In the first half of 2011, we heard the word"deficit" in wave after wave of political discourse. The Republicans used it as a signifier of Washington's lack of fiscal self-control -- of an intellectually and morally bankrupt government that spent our money without concern for the views of those who had earned it in the first place. The "deficit" was real, and it was also symbolic of a failure to maintain an economy that promised a reasonable opportunity for creating a better future. Government spending was seen to be the problem because those who spent (and perhaps those who benefited directly from the spending) had no connection to how Americans made a living. Real work seemed completely divorced from massive expenditure because it was borrowing that enabled the spending. The collapse of the credit markets in 2008 and the bailout of the wealthiest institutions (and individuals) that followed underscored for many Americans that spending through borrowing created deficits, and that deficits robbed us of the promise of a better future. Raising the "debt ceiling" no longer seemed like a mere formality.
Sometime in the late summer the tide turned, and the wave of words concerning the evil of deficits receded before a wave of rhetoric on the production of inequality. Despite all the negative press about the "leaderless" and "agenda-less" Occupiers, the movement successfully repositioned the political conversation around how the richest 1% had been accumulating an ever-greater share of the nation's wealth and political influence. This massive shift of wealth to a small percentage of the population was seen not as the result of hard work or great feats of productive imagination but as the result of policies (tax breaks, subsidies, bailouts)geared to bringing more advantages to the most advantaged. The system is rigged, and this denies most Americans any chance at a better future.
Throughout 2011, another current of conversation, less powerful perhaps than the cries of "deficits" or "inequality" but important nonetheless, had to do with "creativity and innovation." Book after book explored the roots of individual genius, and pundits from all over the political spectrum opined on the ingredients of organizational innovation and the cultural components that make productive invention more likely. There was general recognition that we need not just products that were artfully put together, but platforms that would give rise to renewable cycles of innovation.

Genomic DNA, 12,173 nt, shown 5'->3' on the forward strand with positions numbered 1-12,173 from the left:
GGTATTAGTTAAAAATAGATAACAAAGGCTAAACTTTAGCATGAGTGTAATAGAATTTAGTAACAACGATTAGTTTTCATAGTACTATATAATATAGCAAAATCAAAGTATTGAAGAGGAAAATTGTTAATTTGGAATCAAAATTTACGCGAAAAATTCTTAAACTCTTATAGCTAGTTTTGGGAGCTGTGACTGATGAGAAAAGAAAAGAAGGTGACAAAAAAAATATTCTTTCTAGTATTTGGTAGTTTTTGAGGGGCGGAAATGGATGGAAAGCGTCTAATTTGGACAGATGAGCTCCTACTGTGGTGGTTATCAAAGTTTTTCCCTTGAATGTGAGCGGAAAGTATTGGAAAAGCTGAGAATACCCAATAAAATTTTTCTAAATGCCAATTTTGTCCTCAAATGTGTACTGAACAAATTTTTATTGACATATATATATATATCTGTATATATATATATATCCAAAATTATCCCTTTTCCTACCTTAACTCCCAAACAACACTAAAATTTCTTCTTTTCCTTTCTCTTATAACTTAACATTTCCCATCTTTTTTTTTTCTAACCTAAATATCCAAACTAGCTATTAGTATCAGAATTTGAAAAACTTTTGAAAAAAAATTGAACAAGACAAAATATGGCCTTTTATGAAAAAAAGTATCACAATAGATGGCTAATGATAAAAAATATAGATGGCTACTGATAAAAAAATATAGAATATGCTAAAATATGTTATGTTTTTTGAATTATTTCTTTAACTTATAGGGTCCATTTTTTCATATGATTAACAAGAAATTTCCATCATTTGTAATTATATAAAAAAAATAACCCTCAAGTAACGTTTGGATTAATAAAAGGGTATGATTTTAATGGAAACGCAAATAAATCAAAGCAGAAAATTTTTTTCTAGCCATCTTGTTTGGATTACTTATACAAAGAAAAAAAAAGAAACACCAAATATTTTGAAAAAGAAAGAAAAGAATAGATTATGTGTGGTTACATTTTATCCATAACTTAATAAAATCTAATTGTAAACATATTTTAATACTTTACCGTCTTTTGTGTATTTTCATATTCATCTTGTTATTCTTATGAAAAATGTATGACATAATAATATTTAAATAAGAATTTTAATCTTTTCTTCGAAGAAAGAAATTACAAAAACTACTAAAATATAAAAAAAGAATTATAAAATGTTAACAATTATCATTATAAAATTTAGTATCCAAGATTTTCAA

Platforms create new value rather than just borrow on the basis of past credit. A culture that simply borrows to maintain the status quo is doomed to fall apart. Spending without creativity is just depletion. Some of the rhetoric on deficits of the first half of 2011 recognized that. Innovation demands a culture of equal access so that "the best idea can win." A society that is geared to protecting the powers of its most advantaged is also doomed -- doomed to corruption and stagnation. Some of the rhetoric on inequality in recent months has rightly pointed this out.
Although talk of creativity can be vague, it can offer us a way of navigating the future with hope and purpose. Charting a course that includes innovation turns us toward practices of "making stuff that matters" rather than berating ourselves for failures to defend traditions, products or advantages that we have held in the past.
As we begin 2012, I trust we will remain wary of those who promise us that the future will be more secure if we borrow against the credit accumulated from the past, and that we will remain suspicious of those who tell us that freedom for the rich is freedom for us all. As we begin the new year, I trust that our interest in creativity will remain strong. Our fascination with innovation stems from our determination to keep our hopes for a better future alive, despite the well-justified fears of depletion and corruption. Innovation doesn't just mean better gadgets - phones that are ever faster or music players that can hold more tunes. Innovation should mean creating stuff that matters: renewable energy that will power our industries without destroying the planet; medicines that will cure seemingly intractable illnesses; educational structures that will enable more of our citizens to engage in productive and meaningful work -- and to become innovators themselves.
If we can learn from the critics of borrowing and of inequality, and if we can foster a culture of innovation, perhaps we can make the new year one of promise and fairness, of learning and creativity. It's almost New Year's Eve, a time to be hopeful. And then it will be the time to work on realizing those hopes.
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